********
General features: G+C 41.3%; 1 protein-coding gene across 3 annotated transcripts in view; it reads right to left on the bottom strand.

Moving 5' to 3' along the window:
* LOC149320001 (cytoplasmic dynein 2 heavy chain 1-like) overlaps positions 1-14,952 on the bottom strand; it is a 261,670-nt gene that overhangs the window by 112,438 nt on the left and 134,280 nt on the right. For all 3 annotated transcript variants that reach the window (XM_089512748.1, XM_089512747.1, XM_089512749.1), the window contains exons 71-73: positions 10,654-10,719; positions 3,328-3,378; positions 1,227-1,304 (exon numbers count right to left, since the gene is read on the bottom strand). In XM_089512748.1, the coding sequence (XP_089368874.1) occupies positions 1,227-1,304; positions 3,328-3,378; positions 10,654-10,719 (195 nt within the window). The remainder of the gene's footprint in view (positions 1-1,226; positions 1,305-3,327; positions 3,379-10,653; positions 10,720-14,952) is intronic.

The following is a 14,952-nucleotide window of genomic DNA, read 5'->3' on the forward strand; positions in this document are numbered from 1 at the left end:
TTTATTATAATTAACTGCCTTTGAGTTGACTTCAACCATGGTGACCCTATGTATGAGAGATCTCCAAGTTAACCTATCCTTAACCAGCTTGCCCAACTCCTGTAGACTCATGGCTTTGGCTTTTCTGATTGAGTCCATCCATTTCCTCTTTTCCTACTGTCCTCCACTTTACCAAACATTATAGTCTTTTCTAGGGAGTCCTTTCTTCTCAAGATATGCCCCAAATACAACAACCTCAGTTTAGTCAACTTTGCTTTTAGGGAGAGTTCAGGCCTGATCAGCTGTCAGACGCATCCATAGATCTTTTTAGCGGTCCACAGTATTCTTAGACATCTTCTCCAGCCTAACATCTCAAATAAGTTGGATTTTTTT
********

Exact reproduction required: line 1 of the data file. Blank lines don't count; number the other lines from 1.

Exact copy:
General features: G+C 41.3%; 1 protein-coding gene across 3 annotated transcripts in view; it reads right to left on the bottom strand.